As employed herein reference to “introducing” a compound into fresh concrete shall be deemed to include introducing the compound in solid form and in slurry form with or without other ingredients such as minerals and additives into fresh concrete and shall also embrace admixing or blending the composition in dry form with dry cement and/or other ingredients prior to water being added.
As employed herein, the term “metal elements” means metal elements placed within or in contact with concrete for various purposes including, but not limited to, structural purposes and shall expressly include, but not be limited to, reinforcing bars, grills, beams, metal deck hold downs and wire mesh.
As shown schematically in FIG. 1, a layer of concrete 2, overlies and is supported by a deck member 4. The concrete in the form shown has a plurality of elongated, generally parallel, reinforcing bars 6, 8, 10, 12, 14, 16, 18. This assembly may be created in a conventional manner to provide the desired structure which, in the form shown, may be a bridge deck having an undersurface 22, exposed to air 24 and an upper surface 26, which may have undesired snow deposited thereon or ice formed thereon. Application of calcium chloride, sodium chloride or other chloride containing salts to the upper surface 26, or the overlying ice and snow (not shown) results in chloride penetration into the concrete interior and, if not inhibited, contact with the metal reinforcing bar 6-18 (even numbers only) which will generally be composed of steel to create the undesired corrosion.
For convenience of reference herein, the use of metal elements such as steel reinforcing bars 6-18 (even numbers only) will be discussed. It will be appreciated that corrosion inhibition of other types of metal elements such as those made of or coated with copper, tin or zinc, for example, may benefit from the present invention.
In one embodiment of the invention, there is not only provided free nitrite, which oxidizes ferrous (Fe2+) to ferric (Fe3+) ion to thereby effect precipitation of Fe2O3 to form an iron oxide barrier, but also provides means to sequester chloride which enters the concrete porosity by capturing the same in low solubility compounds.
As employed herein the term “low-solubility compounds” means, chloride-containing compounds exhibiting solubilities substantially be calcium chloride, and shall include, but not be limited to, chloride-containing compounds, which at saturation in aqueous solutions permit less than about 1 kg of soluble chloride per cubic meter of concrete. A chloride level of about 1 kg/m3 is considered the threshold level for corrosion.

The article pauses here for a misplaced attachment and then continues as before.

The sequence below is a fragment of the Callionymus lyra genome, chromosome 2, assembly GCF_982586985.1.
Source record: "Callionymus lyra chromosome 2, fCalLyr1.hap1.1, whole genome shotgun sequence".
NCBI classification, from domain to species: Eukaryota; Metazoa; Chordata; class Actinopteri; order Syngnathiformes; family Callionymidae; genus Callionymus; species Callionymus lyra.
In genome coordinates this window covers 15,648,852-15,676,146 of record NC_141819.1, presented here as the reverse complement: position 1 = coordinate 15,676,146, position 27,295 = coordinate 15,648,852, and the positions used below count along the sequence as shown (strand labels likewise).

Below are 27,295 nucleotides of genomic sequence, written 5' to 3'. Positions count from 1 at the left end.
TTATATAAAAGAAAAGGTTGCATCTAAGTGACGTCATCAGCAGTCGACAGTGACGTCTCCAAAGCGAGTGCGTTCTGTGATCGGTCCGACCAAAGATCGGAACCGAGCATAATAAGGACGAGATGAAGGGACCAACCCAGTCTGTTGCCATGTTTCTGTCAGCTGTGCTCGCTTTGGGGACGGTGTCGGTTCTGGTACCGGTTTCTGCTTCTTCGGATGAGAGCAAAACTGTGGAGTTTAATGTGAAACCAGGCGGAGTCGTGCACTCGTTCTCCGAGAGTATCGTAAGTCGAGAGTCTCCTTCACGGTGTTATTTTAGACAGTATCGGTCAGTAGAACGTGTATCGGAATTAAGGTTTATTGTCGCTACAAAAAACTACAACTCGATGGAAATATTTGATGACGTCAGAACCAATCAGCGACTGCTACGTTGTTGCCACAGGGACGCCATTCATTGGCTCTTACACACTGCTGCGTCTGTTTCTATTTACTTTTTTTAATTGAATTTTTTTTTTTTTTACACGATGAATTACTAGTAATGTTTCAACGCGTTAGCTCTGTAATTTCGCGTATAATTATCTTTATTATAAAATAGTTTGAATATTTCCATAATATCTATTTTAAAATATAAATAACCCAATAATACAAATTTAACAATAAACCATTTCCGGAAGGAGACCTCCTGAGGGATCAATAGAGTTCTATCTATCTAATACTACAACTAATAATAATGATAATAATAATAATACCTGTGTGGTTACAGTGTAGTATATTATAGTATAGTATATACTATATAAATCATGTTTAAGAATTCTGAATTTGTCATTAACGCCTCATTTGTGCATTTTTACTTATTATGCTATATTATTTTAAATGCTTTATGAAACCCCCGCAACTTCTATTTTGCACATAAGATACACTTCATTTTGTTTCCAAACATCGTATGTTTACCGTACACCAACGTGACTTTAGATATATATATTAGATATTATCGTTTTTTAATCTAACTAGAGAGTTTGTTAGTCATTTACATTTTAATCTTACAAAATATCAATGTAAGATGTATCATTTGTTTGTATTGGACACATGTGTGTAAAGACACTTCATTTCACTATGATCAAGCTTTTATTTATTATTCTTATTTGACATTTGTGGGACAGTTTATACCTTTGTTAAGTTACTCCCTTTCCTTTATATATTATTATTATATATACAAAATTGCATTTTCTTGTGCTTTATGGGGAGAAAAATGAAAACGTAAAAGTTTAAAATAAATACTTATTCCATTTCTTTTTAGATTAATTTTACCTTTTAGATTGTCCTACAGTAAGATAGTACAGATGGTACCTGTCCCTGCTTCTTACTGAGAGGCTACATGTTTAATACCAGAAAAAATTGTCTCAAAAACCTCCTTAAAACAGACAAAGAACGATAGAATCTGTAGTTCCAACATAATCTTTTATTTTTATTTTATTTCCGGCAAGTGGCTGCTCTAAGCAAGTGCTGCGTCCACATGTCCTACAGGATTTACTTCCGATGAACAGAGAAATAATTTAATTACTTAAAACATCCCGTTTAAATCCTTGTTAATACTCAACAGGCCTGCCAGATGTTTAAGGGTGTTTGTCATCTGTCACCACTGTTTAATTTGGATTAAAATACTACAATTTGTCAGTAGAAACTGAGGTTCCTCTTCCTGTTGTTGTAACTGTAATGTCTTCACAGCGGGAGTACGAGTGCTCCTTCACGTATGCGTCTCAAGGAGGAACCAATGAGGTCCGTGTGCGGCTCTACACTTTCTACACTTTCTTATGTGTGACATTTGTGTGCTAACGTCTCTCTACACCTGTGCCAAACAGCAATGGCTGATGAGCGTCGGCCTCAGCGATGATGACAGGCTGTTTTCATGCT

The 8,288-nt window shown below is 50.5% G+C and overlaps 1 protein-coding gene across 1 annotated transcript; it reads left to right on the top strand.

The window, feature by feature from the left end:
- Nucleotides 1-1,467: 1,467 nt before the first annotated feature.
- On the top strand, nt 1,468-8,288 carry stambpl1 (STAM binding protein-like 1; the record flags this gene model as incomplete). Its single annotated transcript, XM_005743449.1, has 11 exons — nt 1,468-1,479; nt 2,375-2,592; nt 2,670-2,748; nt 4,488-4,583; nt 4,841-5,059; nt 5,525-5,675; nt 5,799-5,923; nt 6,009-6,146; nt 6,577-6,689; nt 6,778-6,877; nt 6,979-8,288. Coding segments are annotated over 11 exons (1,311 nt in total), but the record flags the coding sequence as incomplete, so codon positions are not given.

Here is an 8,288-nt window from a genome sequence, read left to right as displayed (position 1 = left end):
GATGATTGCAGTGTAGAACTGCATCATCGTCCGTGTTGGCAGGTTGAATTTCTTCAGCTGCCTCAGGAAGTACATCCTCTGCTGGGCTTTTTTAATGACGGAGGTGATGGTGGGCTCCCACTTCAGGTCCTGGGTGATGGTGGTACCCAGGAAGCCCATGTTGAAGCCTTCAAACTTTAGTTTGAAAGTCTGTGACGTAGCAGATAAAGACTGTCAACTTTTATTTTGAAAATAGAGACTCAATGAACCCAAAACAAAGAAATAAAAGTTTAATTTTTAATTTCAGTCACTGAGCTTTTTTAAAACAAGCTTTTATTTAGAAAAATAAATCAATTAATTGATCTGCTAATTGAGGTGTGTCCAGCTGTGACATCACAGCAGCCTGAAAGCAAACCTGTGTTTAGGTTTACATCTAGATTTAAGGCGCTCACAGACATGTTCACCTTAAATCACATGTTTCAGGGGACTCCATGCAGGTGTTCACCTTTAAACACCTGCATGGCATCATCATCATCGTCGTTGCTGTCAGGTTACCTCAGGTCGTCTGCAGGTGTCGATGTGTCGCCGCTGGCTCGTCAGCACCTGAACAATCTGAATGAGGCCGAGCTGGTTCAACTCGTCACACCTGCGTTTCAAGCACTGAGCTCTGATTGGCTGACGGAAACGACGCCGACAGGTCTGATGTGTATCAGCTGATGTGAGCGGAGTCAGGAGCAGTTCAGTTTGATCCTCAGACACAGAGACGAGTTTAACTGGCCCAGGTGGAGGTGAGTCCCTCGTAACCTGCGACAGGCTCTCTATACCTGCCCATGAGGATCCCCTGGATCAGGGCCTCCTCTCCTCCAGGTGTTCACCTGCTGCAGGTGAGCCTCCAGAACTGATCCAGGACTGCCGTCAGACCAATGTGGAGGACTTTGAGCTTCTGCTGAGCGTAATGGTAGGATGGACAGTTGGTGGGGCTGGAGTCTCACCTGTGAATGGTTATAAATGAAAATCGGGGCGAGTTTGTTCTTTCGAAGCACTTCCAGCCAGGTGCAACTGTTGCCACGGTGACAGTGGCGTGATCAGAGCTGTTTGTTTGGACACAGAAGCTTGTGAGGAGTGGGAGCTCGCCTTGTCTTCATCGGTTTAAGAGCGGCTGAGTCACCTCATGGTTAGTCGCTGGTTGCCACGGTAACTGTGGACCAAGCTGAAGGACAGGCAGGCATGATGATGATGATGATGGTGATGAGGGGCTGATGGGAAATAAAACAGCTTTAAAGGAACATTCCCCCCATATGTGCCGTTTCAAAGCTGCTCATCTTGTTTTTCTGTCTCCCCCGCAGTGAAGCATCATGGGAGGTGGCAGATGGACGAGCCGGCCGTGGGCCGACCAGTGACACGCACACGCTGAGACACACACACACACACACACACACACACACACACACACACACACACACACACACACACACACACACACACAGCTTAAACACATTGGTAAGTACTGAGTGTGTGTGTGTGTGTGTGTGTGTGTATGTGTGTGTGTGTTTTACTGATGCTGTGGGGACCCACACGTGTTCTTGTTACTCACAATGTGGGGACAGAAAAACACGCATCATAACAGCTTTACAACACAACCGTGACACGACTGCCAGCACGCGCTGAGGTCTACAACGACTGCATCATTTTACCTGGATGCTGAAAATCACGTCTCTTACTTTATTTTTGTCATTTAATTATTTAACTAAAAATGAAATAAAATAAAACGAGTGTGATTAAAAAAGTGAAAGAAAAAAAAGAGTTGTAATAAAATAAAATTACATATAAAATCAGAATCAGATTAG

In general, the invention contemplates the addition of any compound into which chloride ions would enter to produce a low solubility compound that sequesters the chloride.
An example of a preferred reaction of the present invention, which accomplishes both the objective of creating an iron oxide barrier and the sequestering of chloride, is shown in reaction (1).
In this example 3CaO·Al2O3·Ca(NO2)2·nH2O wherein n=10 is added to fresh concrete as a particulate solid. The reaction that occurs is the chloride from the de-icing salts used on the hardened concrete reacts to produce Friedel's salt, which sequesters the chloride and, in addition, serves to release nitrite in order to oxidize any Fe2+. In adding the particulate compound, 3CaO·Al2O3·Ca(NO2)2·nH2O, is added to the fresh concrete, it is preferred that in general about 3 to 88 pounds of the particulate solid will be added per cubic yard of hydrated fresh concrete, and preferably about 22 to 66 pounds per cubic yard. The exact amount will be influenced by the anticipated rates of chloride ingress into the concrete having the usual range of water-to-cement ratios, e.g., 0.35 to 0.50. The admixture may, if desired, be employed in concrete having lower water-to-cement ratios such as 0.25 to 0.35, for example, or higher ratios such as 0.5 to 0.9, for example. In general, the higher the anticipated rate of chloride ingress, the larger the amount of particulate composition employed. The compound is admixed with the hydrated fresh concrete to achieve substantially uniform distribution thereof. When the concrete sets, this constituent will be present in the concrete to receive and interact with chlorine from the icing salts that penetrates the pores of the concrete. This compound (3CaO·Al2O3·Ca(NO2)2·nH2O) is generally stable over the range of pH values normally encountered in concrete. The resultant compound 3CaO·Al2O3·CaCl2·1OH2O is a low solubility compound within which the chloride is sequestered. This compound, is more stable than the nitrite. Chloride will exchange for the nitrite thereby freeing the nitrite and sequestering the chloride. As a result, the concentration of chloride in the concrete at the surface of the steel, such as re-bars 6-18 (even numbers only) will be reduced as compared with concrete not containing the compound. This same reaction may be employed with the same result substituting Fe2O3 for Al2O3 in the starting material. This would result in the reaction